Stephan Beck, professor of medical genomics, heads the UK offshoot of the Personal Genome Project (PGP). Set up in Harvard in 2005 by influential genomics pioneer George Church, the PGP vision is to create an open-access database containing hundreds of thousands of genome sequences. The project will match each genome with medical records and self-reported health and lifestyle information.
PGP participants, who are all volunteers, are sometimes described as health information altruists. They take a bold stance on genetic privacy: let it all hang out. All the data they contribute to the project is freely visible and downloadable online. It's all anonymised, but in practice it wouldn't be hard to track down people's real identities.
Beck explains the unique function of the growing international network of PGPs. "We're open-access, but we're not hackers," he says. "We're recruiting large cohorts of well-informed and highly engaged volunteers. This lets us test the boundaries of what [genomic information] should be reported and lets us find out what people experience as detrimental."
Genomics can revolutionise healthcare, Beck believes. But to realise its potential, the data must be liberated. He has no specific problem with the commercial model. "23andMe is becoming an important database: it's very difficult to get a million cohort and their worldwide sampling is fantastic," he says. But he passionately believes that all public sector research should work for the public good.
Beck is pained by the vast amount of DNA sequence data currently languishing in private hard-drives. "Probably 95 or even 99 per cent of all clinical sequencing will never see the [open-access] light of day. We spend billions to generate this data and then we lock it away in the bottom drawer. It's insane."
A key obstacle is the current informed-consent model that most ethics committees impose on research projects. When subjects agree to have their DNA sequenced, the scientists must specify exactly how they will use the information. Typically, they do the study and never look at the data again. Byzantine layers of paperwork obstruct subsequent researchers from analysing the data.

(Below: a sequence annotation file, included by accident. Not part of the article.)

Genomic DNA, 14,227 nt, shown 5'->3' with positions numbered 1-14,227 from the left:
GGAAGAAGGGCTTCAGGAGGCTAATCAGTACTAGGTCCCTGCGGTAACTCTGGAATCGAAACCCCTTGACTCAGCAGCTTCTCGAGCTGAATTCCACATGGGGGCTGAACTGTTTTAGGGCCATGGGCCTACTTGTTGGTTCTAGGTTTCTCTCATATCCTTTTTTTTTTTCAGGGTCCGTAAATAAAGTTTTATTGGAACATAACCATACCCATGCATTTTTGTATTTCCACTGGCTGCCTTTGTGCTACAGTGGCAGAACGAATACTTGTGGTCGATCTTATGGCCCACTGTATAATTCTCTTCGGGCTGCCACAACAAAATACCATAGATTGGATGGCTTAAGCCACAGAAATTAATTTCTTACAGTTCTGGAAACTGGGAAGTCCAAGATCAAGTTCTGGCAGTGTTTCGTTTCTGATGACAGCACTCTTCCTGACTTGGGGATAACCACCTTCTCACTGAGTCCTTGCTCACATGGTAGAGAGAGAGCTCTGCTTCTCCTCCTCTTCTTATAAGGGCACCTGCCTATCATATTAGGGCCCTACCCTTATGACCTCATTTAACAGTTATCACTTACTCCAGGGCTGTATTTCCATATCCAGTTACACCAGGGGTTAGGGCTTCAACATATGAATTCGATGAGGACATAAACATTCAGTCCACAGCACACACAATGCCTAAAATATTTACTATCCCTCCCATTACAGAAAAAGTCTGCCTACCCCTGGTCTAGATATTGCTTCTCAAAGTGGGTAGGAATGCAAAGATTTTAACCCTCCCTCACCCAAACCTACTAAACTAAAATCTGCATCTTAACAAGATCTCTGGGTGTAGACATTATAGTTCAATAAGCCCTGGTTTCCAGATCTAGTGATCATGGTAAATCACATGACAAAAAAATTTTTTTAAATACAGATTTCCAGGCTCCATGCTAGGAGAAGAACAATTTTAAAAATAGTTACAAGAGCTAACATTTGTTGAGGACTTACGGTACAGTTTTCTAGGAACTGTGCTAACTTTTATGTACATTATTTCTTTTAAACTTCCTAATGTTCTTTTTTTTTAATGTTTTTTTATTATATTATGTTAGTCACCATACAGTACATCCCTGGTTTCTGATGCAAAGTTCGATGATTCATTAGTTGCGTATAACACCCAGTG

Beck is convinced that this is not what people want. Within a week of launching PGP-UK in 2013, 10,000 volunteers signed up, overwhelming their enrolment system. The 800,000-plus opting in for 23andMe research further demonstrates that people are curious about genetics and want to help advance research. Once sequenced, DNA data can be used again and again.
Looking ahead, both Beck and ethicist Dickenson think a more dynamic form of consent may serve everyone's interests best. Under this new framework, researchers and participants would be in constant dialogue and data volunteers could easily track and manage their genetic and health information.
Since human genomics projects must crowd-source their data, the whole endeavour is built on trust. A system that puts transparency and personal control to the fore in this way has to be good. It should apply to both public and corporate sector genomic research.
Personal genomics may never provide compelling answers to our soul-searching "Who am I?" questions, but the science will grow in power. It will help design new drugs and guide an increasing number of reproductive and healthcare decisions. UK secretary of state for health Jeremy Hunt has even voiced his enthusiasm for sequencing the genomes of all British babies at birth.
Faced with a future where genomic profiling is commonplace, or even mandatory, one might ask, "What can we actually do with all these genetics risks? We can't change our genes, so does it really help to know what they say?"
But according to some forecasters our genetic inheritance may no longer be set in stone. Biologists have recently developed a new set of surgically precise tools for editing DNA sequences. The torchbearers for new technologies like CRISPR claim that DNA editing could 'provide unlimited clean energy' and 'solve world hunger'. The strapline of a recent feature in Wired magazine promised it could 'eliminate disease'.
Most of this sort of hype ignores the huge technical and ethical obstacles that need to be overcome before human DNA can be edited. But assuming these can eventually be cleared, Jeff Barrett is hopeful that the likes of Huntington's disease, cystic fibrosis and haemophilia could be deleted from DNA sequences. "If you could cure all those, then that would be a huge change in human history," he says. "That isn't on the immediate horizon but it's not so far off."
This is a genuinely exciting possibility. Yet the reality is that these high-impact disease-causing variants blight the lives of a fairly small slice of humanity. Look beyond and DNA editing seems less of a solution.
Liberating for some, frustrating for others; a key message stands out from genome science. The genetic influences that shape our complex human lives in health and in disease are, in turn, fantastically complex.
Even with the keenest DNA editing tools imaginable, the combined intricacy and scale of the problem would overwhelm most attempts to fix or embellish. It'd be like trying to tackle a seething infestation of maggots by picking them out, one at a time, with a needle-sharp pair of surgical forceps.